Following reports that Chick-fil-A had agreed to stop funding certain traditional family groups in order to get approval for a new Chicago restaurant, company President Dan Cathy said Sept. 21 the restaurant made no concessions and “we remain true to who we are.”
Cathy’s statement, posted on Mike Huckabee’s website, came one day after the company released its own statement saying that its corporate giving has “been mischaracterized” for many months and that it will continue to fund programs that “strengthen and enrich marriages.”
Said Cathy, “There continues to be erroneous implications in the media that Chick-fil-A changed our practices and priorities in order to obtain permission for a new restaurant in Chicago. That is incorrect. Chick-fil-A made no such concessions, and we remain true to who we are and who we have been.”
Focus on the Family President Jim Daly – whose organization supposedly had been de-funded by Chick-fil-A – also has spoken up for the company. And gay activist groups – who initially applauded Chick-fil-A’s supposed move – now are criticizing the restaurant once again.
Chick-fil-A was facing a backlash after Chicago Alderman Joe Moreno and an Illinois gay activist group announced in Sept. 19 news reports that Chick-fil-A had agreed to no longer fund groups opposed to gay marriage. That alleged agreement led Moreno – who had criticized Chick-fil-A for its president’s comments affirming the traditional marriage – to stop blocking a new franchise from being built. In comments to the Chicago Tribune, Moreno called it a “big win.”
Media stories nationwide then gave Chick-fil-A another public relations headache. The Atlanta Journal-Constitution’s headline read, “Chick-fil-A said to change stance.” The Los Angeles Times’ headline: “Chick-fil-A promises to stop giving money to anti-gay groups.”
The problem? Chick-fil-A’s base of support remains largely in conservative states, and those customers hardly consider Focus on the Family and other groups “anti-gay.” Many felt Chick-fil-A had caved.
Earlier this summer, hundreds of thousands of customers took part in Chick-fil-A Appreciation after company president Dan Cathy was criticized for comments supporting the biblical definition of marriage. Chick-fil-A’s stance on values is well-known: It is closed on Sundays, and its corporate statement includes the desire to “glorify God.”
In the 24 hours after the story out of Chicago broke, Chick-fil-A’s Facebook page was flooded with criticism of the new policy. Chick-fil-A released a statement Sept. 20, saying that “for many months now, Chick-fil-A’s corporate giving has been mischaracterized.”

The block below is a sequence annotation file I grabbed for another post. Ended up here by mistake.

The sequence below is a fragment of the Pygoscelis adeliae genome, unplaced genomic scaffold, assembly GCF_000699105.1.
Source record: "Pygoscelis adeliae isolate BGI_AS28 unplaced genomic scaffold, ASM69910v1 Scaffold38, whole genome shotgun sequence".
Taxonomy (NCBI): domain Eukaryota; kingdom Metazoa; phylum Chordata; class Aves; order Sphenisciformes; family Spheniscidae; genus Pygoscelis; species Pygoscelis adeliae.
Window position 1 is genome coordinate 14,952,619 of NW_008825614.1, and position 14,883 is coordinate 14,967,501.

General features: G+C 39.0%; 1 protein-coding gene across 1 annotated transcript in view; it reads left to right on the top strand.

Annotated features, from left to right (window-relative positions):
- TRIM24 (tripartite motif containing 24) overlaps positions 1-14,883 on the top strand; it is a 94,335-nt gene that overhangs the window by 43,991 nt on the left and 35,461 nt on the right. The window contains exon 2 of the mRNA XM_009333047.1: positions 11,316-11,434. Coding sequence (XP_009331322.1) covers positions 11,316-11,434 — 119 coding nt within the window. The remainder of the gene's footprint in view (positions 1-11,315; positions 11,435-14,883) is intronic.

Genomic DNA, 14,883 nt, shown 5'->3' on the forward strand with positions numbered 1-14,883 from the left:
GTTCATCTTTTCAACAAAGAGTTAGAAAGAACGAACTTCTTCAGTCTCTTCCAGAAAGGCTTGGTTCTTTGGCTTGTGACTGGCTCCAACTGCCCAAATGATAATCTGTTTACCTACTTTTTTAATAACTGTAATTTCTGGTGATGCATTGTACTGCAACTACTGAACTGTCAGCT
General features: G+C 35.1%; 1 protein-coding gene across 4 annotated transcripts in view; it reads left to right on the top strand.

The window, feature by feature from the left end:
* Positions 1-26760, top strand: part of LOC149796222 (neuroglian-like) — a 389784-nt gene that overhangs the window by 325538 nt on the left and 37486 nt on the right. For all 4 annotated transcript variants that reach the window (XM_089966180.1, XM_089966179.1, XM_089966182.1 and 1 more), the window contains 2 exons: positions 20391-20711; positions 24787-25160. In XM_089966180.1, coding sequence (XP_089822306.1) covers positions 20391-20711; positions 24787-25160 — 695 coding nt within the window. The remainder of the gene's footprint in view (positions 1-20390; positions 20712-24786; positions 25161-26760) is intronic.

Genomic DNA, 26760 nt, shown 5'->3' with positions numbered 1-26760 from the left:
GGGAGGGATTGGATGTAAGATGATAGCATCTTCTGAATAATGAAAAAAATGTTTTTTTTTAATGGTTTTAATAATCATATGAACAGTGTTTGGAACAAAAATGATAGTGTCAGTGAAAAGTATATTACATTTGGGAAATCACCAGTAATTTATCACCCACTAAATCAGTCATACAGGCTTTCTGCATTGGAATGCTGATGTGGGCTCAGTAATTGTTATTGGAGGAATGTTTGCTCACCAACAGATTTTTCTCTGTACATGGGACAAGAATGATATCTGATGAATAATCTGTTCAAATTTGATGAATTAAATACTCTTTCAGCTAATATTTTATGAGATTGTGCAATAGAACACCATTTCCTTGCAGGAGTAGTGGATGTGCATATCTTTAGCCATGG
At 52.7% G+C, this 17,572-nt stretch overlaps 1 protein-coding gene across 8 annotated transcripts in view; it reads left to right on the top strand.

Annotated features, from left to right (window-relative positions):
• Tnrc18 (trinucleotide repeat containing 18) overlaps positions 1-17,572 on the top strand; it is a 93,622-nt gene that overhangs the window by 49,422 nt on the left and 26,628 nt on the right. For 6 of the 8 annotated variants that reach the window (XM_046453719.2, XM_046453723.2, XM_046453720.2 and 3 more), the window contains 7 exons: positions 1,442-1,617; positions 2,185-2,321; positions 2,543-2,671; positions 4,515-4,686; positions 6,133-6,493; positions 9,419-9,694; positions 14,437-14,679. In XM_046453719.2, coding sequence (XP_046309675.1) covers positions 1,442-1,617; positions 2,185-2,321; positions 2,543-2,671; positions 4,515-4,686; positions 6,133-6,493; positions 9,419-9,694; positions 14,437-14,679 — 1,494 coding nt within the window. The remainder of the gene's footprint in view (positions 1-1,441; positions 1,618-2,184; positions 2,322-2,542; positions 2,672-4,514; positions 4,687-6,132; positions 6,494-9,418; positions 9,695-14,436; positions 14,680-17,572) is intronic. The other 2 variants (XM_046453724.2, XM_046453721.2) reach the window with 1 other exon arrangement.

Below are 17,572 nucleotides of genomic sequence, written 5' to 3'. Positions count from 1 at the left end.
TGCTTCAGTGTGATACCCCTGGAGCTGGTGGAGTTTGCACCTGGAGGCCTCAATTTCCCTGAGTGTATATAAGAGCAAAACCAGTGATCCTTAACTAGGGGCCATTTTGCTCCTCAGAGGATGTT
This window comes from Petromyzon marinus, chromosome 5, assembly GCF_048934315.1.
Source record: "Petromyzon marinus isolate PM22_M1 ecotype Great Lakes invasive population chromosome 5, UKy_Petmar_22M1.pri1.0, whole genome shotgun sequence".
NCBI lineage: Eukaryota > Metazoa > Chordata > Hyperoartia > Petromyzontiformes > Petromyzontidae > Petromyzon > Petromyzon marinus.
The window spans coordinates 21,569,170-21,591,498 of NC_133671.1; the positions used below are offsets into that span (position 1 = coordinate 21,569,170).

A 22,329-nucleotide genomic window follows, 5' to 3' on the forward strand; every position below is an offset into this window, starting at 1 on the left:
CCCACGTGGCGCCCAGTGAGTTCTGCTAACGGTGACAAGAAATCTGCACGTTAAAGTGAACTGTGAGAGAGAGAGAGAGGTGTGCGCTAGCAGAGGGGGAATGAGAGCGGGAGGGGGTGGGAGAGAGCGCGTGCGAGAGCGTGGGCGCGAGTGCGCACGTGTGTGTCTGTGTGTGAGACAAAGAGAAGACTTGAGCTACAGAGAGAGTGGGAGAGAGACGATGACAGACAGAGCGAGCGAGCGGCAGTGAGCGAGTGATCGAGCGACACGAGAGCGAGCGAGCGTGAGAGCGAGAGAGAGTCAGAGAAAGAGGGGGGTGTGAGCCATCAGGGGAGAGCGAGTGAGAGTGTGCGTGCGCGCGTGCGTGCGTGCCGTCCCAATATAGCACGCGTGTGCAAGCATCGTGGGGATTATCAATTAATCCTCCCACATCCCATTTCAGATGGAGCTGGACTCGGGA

“And while our sincere intent has been to remain out of this political and social debate, events from Chicago this week have once again resulted in questions around our giving,” the statement said. “A part of our corporate commitment is to be responsible stewards of all that God has entrusted to us. Because of this commitment, Chick-fil-A’s giving heritage is focused on programs that educate youth, strengthen families and enrich marriages, and support communities. We will continue to focus our giving in those areas.Our intent is not to support political or social agendas.”
The company also released a document that had been referenced in the media called “Chick-fil-A: Who We Are.” In it, the company repeats language from this summer and says its tradition is to “treat every person with honor, dignity and respect – regardless of their belief, race, creed, sexual orientation or gender.”
The Who We Are document also says Chick-fil-A “supports programs and marriage retreats to help strengthen and enrich marriages,” which more than 4,000 couples attend annually. The document did not address whether Chick-fil-A has indeed agreed to stop funding certain groups. It’s also unclear how the company’s policy will appease gay activist groups.
In fact, the Human Rights Campaign – the nation’s largest gay group – expressed disappointment in Chick-fil-A’s new statement, particularly its pledge to fund marriage enrichment programs.
Focus on the Family’s Daly said in an article at Focus on the Family’s CitizenLink that he supports the company. He did not directly address whether Chick-fil-A was no longer funding Focus on the Family.
“I feel bad the Cathys are having once again to endure media accounts mischaracterizing their values and charitable efforts – and, unfortunately, I know how they feel,” Daly said. “How is an organization that helps save one marriage every six minutes and helps parents navigate through a crisis involving their children every 90 seconds deemed ‘anti’ anything but ‘anti-family breakdown’?” Daly concluded.
Gay groups also were upset that Dan Cathy was helping raise money for traditional groups, including taking part in a Sept. 18 WinShape Ride for the Family fundraiser. The money, the Advocate said, will benefit the Marriage and Family Foundation, which it said funds the Marriage CoMission, a traditional group.